26. This is similar to a W3 QA tip from last century. True, “click” is so ubiquitous that it is understood to mean “invoke” or “activate,” but that ubiquity has rendered it cognitive noise at this point. While this tip suggests linking the noun, a button should contain the text of the desired verb. In accompanying explanation, that verb should suffice.

    For the record, I’d say “Choose an option and…go vote in the poll.”

  27. Because this is a button and also text there is already some clarity within a context. I think when all else fails and low level accessibility needs some attention then the text that is being projected through speakers is important.

    I would go with the press side of things, if this is being read to me (from a blind person pob) it’s something i think would be easier to relate to. It’s the sort of thing you hear built into the ease of access on Windows.

    Outside of that, i do think those not visually impaired but maybe a disability where you can only understand bits of the puzzle like dyslexia or something more serious then a visual indication is also super important. Which is why i believe Opera have it right with inputs. More recently HTML5 at the front-line a lot of browser specific demos going around, some of which being pushed by Opera. Majority of people should have seen it now and they have icons to represent emails and url fields. Probably more…

    Anywho, that’s my take on it all.

  28. Permalink to comment#

    I would support “Select a user and then click Update”. Although button could be accessible with keyboard but this is not the primary way user interact with a button on the web.

    The primary course of action which a user would take be; Select a user then he/she would click on update button.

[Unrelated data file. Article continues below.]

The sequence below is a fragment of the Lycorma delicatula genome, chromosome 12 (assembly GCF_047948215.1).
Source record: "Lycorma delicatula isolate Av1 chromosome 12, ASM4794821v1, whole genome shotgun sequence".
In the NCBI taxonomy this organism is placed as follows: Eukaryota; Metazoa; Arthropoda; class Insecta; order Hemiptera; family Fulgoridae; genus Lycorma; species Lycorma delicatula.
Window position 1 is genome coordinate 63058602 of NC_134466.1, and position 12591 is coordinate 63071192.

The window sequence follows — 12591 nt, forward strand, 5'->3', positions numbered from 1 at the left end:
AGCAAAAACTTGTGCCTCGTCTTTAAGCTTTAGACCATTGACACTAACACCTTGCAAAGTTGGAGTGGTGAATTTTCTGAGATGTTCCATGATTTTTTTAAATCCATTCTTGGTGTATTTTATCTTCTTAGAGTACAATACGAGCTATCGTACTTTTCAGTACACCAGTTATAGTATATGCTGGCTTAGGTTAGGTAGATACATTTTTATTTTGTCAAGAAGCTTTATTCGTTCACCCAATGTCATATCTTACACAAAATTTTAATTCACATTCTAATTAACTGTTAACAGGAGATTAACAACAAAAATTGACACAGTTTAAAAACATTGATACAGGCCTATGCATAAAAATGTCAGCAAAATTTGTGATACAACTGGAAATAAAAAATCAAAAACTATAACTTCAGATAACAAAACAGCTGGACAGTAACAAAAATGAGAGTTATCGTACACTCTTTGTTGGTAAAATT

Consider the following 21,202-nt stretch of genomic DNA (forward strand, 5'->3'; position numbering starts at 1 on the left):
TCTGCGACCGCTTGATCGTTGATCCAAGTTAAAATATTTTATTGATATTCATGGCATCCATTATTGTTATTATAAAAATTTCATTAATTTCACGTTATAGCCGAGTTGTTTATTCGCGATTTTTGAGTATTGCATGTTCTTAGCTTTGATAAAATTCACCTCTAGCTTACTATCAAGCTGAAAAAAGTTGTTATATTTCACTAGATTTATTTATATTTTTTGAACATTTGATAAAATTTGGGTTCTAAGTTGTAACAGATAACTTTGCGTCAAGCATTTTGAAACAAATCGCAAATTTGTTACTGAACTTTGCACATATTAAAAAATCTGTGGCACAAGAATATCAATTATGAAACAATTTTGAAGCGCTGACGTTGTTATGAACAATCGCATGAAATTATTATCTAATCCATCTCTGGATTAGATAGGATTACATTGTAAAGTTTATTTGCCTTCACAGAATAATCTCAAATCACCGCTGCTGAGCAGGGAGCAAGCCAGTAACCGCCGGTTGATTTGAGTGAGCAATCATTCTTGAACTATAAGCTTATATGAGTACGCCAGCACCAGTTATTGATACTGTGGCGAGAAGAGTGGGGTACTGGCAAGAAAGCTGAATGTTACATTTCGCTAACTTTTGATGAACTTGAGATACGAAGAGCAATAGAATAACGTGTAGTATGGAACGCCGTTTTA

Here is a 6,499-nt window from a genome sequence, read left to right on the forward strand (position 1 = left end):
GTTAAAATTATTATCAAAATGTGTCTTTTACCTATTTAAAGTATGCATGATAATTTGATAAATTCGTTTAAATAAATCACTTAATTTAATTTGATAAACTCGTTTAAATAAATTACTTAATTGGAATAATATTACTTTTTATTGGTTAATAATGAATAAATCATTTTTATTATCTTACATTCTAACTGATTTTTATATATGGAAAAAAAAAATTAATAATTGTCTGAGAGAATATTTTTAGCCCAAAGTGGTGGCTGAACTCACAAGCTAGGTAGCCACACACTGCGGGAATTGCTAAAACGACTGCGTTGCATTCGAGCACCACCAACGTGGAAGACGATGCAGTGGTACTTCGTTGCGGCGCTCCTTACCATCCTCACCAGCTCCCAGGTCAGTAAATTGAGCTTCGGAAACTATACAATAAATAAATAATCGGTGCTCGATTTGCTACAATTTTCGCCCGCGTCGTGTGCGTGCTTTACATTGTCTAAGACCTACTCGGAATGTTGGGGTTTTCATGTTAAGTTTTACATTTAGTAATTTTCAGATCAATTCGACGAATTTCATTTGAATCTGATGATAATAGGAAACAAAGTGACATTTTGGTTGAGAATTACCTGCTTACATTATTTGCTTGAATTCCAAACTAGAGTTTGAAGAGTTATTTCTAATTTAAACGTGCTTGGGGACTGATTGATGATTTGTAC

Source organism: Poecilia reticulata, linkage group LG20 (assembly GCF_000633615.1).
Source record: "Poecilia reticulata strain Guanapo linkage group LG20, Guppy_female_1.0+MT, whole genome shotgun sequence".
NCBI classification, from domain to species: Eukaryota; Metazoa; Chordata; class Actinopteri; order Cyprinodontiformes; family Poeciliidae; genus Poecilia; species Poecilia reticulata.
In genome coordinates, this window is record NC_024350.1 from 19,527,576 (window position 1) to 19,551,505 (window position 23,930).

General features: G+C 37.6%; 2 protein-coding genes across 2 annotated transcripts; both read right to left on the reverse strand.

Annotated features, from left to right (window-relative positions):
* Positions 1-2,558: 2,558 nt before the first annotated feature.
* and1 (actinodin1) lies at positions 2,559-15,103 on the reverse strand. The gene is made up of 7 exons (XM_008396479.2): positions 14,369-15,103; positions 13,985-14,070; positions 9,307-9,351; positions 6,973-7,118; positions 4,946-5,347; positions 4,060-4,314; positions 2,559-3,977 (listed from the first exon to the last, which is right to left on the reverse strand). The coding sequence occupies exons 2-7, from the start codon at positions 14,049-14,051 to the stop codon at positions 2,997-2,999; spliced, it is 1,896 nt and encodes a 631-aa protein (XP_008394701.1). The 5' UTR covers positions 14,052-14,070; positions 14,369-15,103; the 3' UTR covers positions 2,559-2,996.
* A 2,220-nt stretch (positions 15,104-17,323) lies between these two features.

The word Click is perfectly fine 99.9% people easily understand what the click means.

  29. Ant
    Permalink to comment#

    If there is only button, then «Select a user and then press Update.»

    But if there different types of control elements (dropdown menus, sliders, buttons, checkboxes, etc, then «Select a user and then press Update button.»

  30. In most cases, I think “press” and “click” are equally good. The exception would be a site whose audience uses mobile devices a lot. I voted for “Select a user and then click Update” just because click seems to be more ubiquitous (and therefore familiar for users) in my experience.

    “Choose Update” implies that it is one of many choices, so it might not be obvious that they’re supposed to click a button and not a drop-down or something.

  31. Bas
    Permalink to comment#

    “update after selecting a user” ?

  32. In my opinion:
    As this is text only documentation describing the process of updating a user with no given example or strict definition of surrounding elements I would go with;

    “Select a user and then press the Update button.”

    This gives the clearest possible explanation of the action required. The goal is for the user to select a user (clearly this indicates a select box or radio button with a list of users, hard to confuse with much else) and hit a button.